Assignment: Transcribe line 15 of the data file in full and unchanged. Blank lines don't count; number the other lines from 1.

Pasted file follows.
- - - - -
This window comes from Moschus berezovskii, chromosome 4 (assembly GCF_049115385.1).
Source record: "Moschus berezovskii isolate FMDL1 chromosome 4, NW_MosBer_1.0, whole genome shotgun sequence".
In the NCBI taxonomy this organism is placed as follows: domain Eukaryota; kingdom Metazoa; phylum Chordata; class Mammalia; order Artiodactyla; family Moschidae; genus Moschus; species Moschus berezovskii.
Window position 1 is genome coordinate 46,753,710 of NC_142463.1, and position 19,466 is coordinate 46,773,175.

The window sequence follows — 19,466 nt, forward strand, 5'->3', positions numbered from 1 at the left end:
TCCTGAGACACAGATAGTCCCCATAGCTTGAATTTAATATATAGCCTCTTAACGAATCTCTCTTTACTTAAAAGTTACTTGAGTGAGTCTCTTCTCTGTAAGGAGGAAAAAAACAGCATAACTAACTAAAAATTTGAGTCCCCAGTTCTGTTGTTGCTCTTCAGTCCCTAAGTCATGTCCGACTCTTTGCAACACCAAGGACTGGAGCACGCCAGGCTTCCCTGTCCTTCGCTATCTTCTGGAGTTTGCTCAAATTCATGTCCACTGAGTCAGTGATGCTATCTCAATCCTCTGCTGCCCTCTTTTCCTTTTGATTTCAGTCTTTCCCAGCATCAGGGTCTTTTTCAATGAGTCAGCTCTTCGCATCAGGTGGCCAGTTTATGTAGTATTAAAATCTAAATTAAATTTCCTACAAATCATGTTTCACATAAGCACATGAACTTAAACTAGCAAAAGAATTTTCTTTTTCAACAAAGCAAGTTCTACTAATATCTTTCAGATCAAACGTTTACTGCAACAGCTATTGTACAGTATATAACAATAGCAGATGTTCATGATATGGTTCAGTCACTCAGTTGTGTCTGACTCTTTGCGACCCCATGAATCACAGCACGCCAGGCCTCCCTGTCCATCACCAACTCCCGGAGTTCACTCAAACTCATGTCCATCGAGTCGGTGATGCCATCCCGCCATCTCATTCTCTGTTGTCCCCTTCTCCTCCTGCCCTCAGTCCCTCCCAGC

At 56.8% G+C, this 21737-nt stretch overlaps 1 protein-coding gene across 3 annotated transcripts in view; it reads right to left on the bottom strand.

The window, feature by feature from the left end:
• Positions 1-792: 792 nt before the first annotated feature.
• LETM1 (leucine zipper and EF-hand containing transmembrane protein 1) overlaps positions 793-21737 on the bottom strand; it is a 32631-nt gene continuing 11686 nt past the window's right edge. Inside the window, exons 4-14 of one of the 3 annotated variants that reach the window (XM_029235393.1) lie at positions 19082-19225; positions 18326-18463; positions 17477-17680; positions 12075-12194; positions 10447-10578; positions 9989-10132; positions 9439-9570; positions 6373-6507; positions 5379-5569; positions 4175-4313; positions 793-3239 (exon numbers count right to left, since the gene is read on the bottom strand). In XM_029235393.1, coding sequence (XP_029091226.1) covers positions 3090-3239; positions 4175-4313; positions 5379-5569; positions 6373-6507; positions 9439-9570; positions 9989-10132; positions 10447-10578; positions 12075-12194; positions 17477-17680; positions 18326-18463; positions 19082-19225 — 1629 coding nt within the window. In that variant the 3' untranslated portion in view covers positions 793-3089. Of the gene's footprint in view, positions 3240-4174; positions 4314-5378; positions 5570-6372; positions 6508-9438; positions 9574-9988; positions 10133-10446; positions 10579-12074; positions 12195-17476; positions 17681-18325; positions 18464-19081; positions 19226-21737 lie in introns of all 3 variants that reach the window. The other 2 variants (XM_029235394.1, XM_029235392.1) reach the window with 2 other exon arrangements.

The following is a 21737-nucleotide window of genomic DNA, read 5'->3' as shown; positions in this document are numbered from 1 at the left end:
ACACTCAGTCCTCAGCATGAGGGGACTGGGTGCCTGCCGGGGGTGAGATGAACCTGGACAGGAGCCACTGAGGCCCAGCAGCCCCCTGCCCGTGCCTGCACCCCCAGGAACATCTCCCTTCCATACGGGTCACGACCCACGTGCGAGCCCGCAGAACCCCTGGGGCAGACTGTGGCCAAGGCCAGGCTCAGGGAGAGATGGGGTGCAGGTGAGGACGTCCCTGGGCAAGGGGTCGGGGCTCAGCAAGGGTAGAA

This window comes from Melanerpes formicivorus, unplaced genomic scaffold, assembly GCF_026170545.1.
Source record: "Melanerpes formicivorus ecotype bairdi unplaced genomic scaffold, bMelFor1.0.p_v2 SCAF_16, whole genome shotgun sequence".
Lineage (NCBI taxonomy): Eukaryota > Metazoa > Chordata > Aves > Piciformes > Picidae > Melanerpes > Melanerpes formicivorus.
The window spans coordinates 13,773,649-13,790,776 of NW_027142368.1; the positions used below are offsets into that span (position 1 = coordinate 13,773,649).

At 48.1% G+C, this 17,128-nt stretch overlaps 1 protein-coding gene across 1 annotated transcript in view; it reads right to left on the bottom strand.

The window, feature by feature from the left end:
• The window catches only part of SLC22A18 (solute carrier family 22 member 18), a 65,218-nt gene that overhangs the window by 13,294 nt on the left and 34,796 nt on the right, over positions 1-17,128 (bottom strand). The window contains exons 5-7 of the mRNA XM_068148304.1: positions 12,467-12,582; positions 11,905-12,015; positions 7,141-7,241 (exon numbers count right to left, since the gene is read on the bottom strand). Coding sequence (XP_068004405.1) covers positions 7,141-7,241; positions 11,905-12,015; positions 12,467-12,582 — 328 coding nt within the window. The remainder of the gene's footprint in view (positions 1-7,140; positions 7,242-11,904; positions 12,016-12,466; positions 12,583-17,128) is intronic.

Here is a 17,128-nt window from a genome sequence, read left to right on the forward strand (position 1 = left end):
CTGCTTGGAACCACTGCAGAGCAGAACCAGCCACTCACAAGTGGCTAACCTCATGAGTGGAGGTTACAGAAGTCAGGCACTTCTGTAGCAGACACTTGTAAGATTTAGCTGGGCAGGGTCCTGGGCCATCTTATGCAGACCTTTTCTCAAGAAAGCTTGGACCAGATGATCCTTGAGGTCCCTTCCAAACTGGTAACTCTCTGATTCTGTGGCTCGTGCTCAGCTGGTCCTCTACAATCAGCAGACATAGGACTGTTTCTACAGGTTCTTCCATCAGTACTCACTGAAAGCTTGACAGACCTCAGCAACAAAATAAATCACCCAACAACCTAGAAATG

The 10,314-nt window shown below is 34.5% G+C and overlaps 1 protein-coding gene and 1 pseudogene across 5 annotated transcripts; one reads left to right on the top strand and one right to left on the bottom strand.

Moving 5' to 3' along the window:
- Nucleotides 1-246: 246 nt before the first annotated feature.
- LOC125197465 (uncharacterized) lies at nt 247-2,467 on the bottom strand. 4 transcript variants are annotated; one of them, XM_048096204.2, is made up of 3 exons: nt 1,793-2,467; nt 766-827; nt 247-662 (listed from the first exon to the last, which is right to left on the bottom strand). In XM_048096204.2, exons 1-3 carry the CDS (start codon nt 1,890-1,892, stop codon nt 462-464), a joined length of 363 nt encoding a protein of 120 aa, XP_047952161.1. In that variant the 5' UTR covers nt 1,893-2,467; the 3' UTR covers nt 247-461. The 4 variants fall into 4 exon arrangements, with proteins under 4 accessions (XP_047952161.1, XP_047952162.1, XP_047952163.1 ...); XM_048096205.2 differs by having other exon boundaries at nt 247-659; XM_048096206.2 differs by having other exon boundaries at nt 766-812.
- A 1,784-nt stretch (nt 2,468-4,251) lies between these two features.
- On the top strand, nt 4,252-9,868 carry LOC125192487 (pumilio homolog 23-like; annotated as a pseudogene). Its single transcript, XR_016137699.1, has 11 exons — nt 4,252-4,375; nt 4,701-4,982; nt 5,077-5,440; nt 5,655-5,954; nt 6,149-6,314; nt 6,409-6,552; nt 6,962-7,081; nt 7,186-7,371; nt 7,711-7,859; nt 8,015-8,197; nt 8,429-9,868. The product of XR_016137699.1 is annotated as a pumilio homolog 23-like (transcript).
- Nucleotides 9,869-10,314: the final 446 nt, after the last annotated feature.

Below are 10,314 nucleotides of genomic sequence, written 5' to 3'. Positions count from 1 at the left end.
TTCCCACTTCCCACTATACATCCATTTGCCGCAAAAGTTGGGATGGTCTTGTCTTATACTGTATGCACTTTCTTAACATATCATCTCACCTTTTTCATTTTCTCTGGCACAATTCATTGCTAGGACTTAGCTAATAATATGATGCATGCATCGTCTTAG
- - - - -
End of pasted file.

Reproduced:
Lineage (NCBI taxonomy): Eukaryota > Metazoa > Chordata > Aves > Piciformes > Picidae > Melanerpes > Melanerpes formicivorus.